Home > Uncategorized > Questions to ask about GRC – #7: Management Information

Questions to ask about GRC – #7: Management Information

7. Does management (at all levels) have quality, reliable, timely, current, useful information readily available when and where they make decisions?

The quality of management decisions depends to a great degree on the quality of the information they receive. The better the information, the more likely they are to make the ‘right’ decision.

Consider these questions. All need to be addressed before we can conclude that management has the information they need to make quality decisions to deliver optimized performance that complies with all applicable laws and regulations.

a. Is the information reliable? How confident are you that the information is accurate? Does it come directly from the corporate systems, where it is secured and subject to internal controls, or is it ‘massaged’ in spreadsheets before it is given to the decision-maker? Are ‘adjustments’ made based on his or some analyst’s judgment as part of the reporting process? If it is a report from a data warehouse, is that data store secure and can you be sure that the reports are working the way they should?

There are many stories of meetings where, for example, the CFO addresses a group of executives to discuss the period’s results. When he shows a slide with the revenue pipeline by region, there is a chorus of dissent as the head of sales and the regional sales executives all say that the numbers are wrong – but each has a different number. I have seen situations where sales executives keep pipeline information on spreadsheets and don’t enter them in the corporate systems immediately. I have also seen situations where an executive ‘corrects’ the numbers in the corporate system because he has “special insight”.

b. Is the information complete, providing everything needed for a quality decision? For example, does it include not only performance but risk information? Do decision makers have the input from compliance personnel so they can assess the potential compliance requirements and risks? Do they have information from everybody that will be affected by the decision, as well as those whose actions are required to make the initiative a success?

For example, when considering a new venture that involves expanding into a new country, is the decision on whether and how to proceed fully informed? Is it based on input from Human Resources (about the availability of skilled personnel), Tax, Treasury (about cash management facilities and regulations), Compliance, Facilities and IT (about the ability to house and support the new country’s personnel), and so on?

c. Is the information current? Is the information up-to-date, reflecting the current situation? Or is it based on financial statements that are weeks, if not months old? In some situations, information that is only an hour old may be out of date! The question becomes “is the information sufficiently current to make an informed decision?”

Some years ago, the CFO at my company told me he was tired of “managing through the rear view mirror”. If he had a decision to make, he would ask his staff for the information he needed to base it on. But, none of the information was current. The company’s operational data was only updated monthly, in most cases, and financial information was not only monthly but not finalized for several days after the end of the month.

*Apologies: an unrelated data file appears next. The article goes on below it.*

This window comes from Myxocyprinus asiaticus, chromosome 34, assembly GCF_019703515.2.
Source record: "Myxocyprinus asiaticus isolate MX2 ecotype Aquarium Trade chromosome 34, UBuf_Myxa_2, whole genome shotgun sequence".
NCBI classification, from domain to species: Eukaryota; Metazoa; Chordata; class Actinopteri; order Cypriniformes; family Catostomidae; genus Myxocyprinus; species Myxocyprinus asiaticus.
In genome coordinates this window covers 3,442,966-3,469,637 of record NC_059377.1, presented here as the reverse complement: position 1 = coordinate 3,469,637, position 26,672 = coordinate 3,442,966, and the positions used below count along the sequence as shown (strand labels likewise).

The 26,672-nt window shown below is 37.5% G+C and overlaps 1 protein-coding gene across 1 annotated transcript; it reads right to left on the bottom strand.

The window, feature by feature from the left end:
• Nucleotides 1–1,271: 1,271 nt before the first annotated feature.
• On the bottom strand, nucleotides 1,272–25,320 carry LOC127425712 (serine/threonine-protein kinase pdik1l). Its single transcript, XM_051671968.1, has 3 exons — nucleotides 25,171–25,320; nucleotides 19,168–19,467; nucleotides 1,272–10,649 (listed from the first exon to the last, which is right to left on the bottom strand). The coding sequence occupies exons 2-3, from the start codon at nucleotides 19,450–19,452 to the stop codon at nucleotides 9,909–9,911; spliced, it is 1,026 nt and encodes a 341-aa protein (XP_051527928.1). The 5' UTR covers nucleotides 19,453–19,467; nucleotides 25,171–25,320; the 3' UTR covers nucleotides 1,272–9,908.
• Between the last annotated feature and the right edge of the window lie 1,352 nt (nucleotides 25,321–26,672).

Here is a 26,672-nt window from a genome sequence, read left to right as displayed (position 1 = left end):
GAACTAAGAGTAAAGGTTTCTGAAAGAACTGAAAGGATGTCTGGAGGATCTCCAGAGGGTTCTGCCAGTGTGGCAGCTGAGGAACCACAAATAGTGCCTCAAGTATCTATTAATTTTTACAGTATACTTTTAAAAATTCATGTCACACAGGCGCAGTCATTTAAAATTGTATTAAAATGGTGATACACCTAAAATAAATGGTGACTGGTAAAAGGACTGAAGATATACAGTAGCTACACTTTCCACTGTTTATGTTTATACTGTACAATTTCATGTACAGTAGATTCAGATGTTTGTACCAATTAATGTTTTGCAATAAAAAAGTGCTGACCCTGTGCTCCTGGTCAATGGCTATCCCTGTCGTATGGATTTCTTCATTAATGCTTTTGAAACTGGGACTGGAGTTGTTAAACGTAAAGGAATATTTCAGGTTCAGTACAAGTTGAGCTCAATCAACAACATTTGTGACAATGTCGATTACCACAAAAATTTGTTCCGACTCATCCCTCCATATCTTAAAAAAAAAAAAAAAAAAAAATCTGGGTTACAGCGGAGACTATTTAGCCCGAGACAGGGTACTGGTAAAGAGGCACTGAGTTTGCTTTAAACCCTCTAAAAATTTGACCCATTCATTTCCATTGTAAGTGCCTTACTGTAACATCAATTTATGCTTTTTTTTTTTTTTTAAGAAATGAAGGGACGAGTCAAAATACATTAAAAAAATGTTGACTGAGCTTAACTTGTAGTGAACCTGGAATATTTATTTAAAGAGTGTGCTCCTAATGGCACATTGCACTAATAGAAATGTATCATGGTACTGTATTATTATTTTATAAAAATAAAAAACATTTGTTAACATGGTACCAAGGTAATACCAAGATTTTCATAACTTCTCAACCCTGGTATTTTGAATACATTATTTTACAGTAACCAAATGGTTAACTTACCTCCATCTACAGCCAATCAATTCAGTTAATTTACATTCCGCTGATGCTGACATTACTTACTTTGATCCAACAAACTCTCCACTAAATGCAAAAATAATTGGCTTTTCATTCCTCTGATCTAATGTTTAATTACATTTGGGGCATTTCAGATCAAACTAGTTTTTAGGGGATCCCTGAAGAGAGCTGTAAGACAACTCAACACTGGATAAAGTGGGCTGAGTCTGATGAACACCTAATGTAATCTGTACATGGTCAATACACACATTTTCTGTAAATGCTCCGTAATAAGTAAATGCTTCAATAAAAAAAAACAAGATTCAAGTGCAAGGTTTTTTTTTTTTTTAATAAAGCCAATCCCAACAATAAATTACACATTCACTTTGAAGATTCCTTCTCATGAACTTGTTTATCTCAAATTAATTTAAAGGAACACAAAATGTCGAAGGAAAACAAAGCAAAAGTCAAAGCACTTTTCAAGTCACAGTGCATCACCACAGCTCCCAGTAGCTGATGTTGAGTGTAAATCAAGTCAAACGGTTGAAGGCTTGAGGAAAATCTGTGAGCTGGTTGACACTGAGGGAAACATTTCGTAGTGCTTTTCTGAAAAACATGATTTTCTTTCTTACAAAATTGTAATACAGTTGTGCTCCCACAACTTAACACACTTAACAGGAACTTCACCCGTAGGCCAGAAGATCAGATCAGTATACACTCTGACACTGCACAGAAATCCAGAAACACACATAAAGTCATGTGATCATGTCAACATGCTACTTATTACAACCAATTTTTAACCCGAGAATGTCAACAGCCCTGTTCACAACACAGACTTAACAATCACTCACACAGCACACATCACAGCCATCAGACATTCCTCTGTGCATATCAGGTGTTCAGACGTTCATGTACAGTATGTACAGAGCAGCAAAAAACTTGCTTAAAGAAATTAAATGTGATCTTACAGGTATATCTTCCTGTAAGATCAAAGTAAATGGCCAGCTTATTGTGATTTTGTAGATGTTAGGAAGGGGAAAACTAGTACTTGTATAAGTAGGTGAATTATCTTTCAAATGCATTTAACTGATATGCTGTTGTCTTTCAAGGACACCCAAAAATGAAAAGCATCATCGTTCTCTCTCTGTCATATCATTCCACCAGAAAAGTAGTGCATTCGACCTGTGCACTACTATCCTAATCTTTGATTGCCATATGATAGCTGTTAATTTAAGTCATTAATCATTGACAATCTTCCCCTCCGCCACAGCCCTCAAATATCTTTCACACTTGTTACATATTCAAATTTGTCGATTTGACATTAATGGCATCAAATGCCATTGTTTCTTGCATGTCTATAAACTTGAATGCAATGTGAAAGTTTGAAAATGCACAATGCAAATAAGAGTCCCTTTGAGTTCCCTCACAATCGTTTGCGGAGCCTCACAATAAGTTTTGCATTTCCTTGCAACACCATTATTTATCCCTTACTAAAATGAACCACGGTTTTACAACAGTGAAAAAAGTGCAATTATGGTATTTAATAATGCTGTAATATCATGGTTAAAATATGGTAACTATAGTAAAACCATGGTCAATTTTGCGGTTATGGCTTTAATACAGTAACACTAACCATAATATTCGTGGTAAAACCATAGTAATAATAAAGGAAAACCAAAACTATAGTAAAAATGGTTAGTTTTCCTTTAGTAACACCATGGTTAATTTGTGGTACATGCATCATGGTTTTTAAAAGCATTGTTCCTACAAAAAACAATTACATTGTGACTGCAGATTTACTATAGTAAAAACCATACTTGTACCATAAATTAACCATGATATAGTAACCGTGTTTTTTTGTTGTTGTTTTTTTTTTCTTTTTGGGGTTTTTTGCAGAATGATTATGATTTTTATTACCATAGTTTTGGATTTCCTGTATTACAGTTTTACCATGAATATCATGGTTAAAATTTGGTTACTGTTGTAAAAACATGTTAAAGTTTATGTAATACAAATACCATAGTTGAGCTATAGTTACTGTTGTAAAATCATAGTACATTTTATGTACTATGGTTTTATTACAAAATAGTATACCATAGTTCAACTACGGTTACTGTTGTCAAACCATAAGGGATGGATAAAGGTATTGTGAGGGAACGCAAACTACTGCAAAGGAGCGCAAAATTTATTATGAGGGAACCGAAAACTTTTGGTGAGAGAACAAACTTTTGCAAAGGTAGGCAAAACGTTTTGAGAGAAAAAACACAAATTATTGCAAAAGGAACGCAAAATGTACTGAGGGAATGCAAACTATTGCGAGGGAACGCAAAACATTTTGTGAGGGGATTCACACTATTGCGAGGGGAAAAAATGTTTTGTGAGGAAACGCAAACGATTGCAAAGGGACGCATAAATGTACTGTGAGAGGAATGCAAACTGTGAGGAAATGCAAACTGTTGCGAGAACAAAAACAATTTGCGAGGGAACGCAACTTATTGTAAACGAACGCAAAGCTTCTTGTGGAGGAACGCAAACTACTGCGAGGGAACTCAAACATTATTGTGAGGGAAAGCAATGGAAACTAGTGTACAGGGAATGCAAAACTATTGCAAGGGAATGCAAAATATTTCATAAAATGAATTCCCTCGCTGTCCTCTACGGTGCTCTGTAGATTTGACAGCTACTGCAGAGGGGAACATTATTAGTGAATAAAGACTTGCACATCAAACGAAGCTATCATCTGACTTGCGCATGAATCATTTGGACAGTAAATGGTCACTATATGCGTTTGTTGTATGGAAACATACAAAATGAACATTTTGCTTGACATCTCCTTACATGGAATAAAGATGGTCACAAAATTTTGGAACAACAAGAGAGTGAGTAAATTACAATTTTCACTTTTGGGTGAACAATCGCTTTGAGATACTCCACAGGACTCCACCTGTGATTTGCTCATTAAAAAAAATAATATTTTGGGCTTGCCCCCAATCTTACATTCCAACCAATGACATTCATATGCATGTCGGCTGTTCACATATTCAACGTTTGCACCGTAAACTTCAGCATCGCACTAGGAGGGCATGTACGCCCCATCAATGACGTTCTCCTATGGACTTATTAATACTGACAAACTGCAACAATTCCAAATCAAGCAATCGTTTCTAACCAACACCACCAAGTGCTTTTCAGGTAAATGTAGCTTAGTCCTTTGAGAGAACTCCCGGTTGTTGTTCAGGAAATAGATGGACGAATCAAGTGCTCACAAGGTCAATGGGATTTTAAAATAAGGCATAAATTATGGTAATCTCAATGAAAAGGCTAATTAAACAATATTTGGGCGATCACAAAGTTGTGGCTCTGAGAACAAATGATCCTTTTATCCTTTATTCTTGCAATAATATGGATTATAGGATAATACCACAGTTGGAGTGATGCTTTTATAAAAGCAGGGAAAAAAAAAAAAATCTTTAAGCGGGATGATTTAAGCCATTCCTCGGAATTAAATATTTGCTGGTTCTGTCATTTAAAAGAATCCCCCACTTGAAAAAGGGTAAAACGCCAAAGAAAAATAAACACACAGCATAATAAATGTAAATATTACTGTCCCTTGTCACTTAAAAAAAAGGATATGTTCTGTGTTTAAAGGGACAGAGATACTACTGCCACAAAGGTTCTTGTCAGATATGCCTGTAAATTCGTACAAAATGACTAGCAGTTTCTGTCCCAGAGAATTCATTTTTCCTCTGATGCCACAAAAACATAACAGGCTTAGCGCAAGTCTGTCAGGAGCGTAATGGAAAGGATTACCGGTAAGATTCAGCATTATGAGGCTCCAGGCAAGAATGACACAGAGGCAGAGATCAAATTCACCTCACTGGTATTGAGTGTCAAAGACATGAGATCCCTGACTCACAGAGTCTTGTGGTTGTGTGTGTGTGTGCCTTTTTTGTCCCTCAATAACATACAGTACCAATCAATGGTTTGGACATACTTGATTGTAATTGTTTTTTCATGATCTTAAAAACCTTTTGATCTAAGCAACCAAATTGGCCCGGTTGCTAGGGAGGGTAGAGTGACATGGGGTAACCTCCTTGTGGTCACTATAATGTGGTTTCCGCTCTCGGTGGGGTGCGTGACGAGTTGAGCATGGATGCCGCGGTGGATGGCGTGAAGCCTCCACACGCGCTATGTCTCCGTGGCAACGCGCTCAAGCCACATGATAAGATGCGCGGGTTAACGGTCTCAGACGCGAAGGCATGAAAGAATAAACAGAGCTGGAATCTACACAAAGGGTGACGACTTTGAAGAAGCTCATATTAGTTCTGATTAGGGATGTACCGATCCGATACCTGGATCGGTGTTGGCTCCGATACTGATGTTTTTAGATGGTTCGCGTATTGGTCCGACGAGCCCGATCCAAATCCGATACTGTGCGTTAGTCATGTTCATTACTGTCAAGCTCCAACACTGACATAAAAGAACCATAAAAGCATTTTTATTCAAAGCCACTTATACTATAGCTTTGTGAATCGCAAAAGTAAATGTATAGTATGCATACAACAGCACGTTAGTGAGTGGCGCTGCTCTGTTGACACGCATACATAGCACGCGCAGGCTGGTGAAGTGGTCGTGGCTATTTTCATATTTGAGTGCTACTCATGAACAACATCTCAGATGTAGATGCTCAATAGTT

What his team did, which took time as well, was to take the last set of information in the corporate systems and then project what they expected to be activity since.

How old is the information managers use to make decisions? Is it too old to be valuable?

d. Is the information timely? Do managers get the information they need quickly, when they need to make a decision? The speed of business is accelerating; can managers afford to wait even hours to get the insight they need? Taking this one step further, sometimes the first set of information you receive only gives you a rough idea of the situation and you need to drill down into the data. How long does that take? Can you ask multiple questions and get the answers fast enough to make quality decisions?

Is there a risk that while your decision-makers are waiting for information you might lose a window of opportunity?

e. Is the information useful? When you have a business decision to make, you don’t want a stack of reports. You want the answers, the information you need, clearly presented and easily understood. Do your decision-makers have that, or do they need to pore through the reports and try to find the information they need? Do they then have to run additional reports or call other people because the information is not clear, or even raises more questions than it answers?

It’s an old expression, but it’s still true: there is a huge difference between data and information. What do you have at your company?

f. Is the information where the decision-makers are? If an executive is traveling and trying to run the business from an airport lounge, is the information there – with her? Or is it with her assistant in the home office, who is trying to read it to her? Wouldn’t you rather they see it themselves?

Not only do we have a global business world that is spinning faster, but executives and managers are global travelers that need to make fast decisions from all kinds of places. Can you afford for them not to have access to the information they need, when they need it, where they need it? The good news is that with the advances that have been made in mobile technology, this is now a solvable problem.

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